Hospital Compare, a website run by Medicare, recently released new figures on how long patients wait to receive care at hospital emergency departments.
The site compiles information from more than 4,000 Medicare-certified hospitals in the United States, including the two largest emergency care providers in Wichita: Via Christi Hospitals and Wesley Medical Center.
Data compiled on emergency departments allow consumers to compare wait times for patients who were given care and sent home, patients who were treated and admitted to the hospital, patients with broken bones who waited for pain medication, and the time patients waited before being seen by a health care professional.
The data, collected between Jan. 1, 2012, and March 31, 2012, are not currently tied to Medicare reimbursement and include information only on Medicare-eligible patients.
But Gretchen Blake, directory of quality and patient safety for Via Christi Hospitals, said she thinks the measure will eventually be included with other metrics that could affect the funding rates the federal government uses to reimburse hospitals for treating Medicare recipients.
Both Wesley and Via Christi say they’ve seen an increase in recent years in the number of emergency department patient visits.
For Via Christi, the number of emergency department patient visits in 2012 was about 60,000 for the hospital on St. Francis, about 63,000 for the hospital on Harry and about 13,450 for the hospital on St. Teresa.
“Our mission is to care for those who are vulnerable and underserved,” Blake said. “We’ve already seen a spike. … We will continue to see that as the economy shifts overall job employment and the ability to afford insurance.”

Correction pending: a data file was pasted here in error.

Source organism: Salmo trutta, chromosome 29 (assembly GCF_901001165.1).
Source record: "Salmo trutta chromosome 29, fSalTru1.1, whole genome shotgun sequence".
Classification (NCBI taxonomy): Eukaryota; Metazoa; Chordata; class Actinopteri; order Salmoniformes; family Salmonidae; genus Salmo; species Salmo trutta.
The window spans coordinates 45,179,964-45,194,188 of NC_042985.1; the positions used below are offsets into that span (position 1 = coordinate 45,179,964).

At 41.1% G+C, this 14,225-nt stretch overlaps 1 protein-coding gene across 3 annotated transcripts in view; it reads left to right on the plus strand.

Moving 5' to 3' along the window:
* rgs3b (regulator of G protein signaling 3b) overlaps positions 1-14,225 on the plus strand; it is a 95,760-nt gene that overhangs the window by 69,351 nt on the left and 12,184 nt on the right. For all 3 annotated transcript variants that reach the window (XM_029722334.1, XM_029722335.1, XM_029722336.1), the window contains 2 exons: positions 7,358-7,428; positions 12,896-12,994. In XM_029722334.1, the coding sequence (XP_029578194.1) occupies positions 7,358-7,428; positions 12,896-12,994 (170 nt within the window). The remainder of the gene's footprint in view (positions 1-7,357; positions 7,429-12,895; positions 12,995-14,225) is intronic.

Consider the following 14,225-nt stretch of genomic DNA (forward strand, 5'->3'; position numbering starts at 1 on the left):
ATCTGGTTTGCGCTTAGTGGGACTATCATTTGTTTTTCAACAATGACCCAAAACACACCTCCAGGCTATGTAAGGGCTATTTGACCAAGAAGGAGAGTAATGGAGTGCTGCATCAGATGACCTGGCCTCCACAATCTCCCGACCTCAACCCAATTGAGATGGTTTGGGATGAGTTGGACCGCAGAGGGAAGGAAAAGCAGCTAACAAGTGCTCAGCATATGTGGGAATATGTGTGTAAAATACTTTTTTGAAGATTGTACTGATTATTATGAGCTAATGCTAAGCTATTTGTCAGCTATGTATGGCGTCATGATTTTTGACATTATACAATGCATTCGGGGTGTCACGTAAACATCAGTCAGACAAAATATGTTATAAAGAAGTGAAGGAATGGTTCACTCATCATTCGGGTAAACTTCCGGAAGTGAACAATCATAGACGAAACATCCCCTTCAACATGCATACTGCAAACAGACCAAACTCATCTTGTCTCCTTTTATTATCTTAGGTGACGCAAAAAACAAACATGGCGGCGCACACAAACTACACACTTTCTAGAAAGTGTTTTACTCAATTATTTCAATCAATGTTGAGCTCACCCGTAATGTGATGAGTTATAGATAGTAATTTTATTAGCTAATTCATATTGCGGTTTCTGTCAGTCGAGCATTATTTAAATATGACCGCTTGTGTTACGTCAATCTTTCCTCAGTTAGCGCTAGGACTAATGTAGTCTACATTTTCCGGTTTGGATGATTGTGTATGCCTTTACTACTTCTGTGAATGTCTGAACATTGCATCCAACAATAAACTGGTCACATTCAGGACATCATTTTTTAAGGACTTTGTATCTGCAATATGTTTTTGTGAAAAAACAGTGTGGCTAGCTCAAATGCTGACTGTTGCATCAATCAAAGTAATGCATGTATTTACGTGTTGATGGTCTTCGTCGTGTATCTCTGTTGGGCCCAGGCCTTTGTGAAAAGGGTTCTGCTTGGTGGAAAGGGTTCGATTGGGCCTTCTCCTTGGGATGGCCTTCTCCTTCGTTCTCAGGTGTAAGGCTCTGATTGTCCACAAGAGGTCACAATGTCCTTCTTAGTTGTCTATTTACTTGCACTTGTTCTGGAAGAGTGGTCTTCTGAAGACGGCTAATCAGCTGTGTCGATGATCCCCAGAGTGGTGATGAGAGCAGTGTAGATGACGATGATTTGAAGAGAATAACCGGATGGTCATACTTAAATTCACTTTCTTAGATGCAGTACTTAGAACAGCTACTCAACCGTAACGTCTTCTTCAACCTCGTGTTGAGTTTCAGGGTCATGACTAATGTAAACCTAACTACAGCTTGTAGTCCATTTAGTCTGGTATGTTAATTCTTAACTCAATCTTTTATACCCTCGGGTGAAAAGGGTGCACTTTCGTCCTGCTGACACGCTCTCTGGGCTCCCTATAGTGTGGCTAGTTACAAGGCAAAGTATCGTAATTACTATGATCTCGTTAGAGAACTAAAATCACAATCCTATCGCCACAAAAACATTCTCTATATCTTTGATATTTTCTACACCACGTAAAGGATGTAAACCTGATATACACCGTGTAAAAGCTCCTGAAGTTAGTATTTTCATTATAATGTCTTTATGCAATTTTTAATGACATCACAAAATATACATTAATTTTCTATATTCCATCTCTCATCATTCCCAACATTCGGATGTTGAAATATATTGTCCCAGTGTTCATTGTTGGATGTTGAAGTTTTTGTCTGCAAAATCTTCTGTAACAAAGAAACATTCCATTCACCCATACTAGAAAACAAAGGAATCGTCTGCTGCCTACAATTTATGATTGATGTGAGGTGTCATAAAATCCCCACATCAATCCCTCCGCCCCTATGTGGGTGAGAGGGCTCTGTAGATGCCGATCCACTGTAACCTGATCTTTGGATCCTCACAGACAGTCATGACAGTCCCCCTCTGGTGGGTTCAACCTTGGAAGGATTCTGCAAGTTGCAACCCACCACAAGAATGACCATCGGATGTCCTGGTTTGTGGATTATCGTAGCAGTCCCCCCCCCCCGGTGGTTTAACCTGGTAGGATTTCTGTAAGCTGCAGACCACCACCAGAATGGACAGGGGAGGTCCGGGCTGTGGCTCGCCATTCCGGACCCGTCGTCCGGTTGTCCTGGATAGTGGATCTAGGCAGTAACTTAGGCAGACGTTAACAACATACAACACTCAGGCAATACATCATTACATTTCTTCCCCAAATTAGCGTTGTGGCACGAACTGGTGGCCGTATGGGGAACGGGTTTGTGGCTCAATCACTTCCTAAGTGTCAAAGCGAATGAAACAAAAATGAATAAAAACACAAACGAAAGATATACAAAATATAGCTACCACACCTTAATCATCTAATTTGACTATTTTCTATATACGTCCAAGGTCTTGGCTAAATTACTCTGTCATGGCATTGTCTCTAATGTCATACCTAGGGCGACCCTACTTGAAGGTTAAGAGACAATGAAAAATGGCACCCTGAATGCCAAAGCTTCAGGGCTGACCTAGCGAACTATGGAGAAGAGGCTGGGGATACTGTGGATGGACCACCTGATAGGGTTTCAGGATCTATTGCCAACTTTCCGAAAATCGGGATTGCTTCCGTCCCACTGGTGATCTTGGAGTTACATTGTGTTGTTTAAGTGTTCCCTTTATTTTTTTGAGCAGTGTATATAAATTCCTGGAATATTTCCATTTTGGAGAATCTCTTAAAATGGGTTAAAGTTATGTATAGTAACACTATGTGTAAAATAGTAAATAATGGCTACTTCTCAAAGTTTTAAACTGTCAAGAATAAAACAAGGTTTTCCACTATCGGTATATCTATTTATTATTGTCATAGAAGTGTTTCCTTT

Wesley officials said that in 2012, they had about 70,000 patient visits in the emergency department at the main facility and about 22,000 patient visits at the west facility.
Blake and Dr. Mark Mosley, Wesley emergency department medical director, said that often, people choose not to have a primary care provider and go to the ER for care.
By federal law, emergency departments are required to see patients regardless of their ability to pay.
Although Mosley said the federal law is rooted in good intentions, he said it has created problems for health care.
“People on the street know if you go to a regular doctor, you have to pay a deductible. If you go to ER, you don’t have to pay a deductible or anything,” Mosley said. “People know they can basically go in and out of system free. Even if they get a bill, a lot of people know they can’t pay the bill and won’t pay the bill. … ERs have become a charity system for everyday use. ERs are the only place in medicine where you can’t ask that question (of their ability to pay).”
Hospitals say they also are seeing more patients who go to emergency departments to receive dental care. At Wesley, Mosley said that nearly one in 15 patients they see on a daily basis come for dental treatment, but emergency departments are not set up to provide dental care as are dentists’ offices.
Data available on the Hospital Compare site also include information on hospital readmissions, complications, deaths and time of response to certain conditions, among other statistics.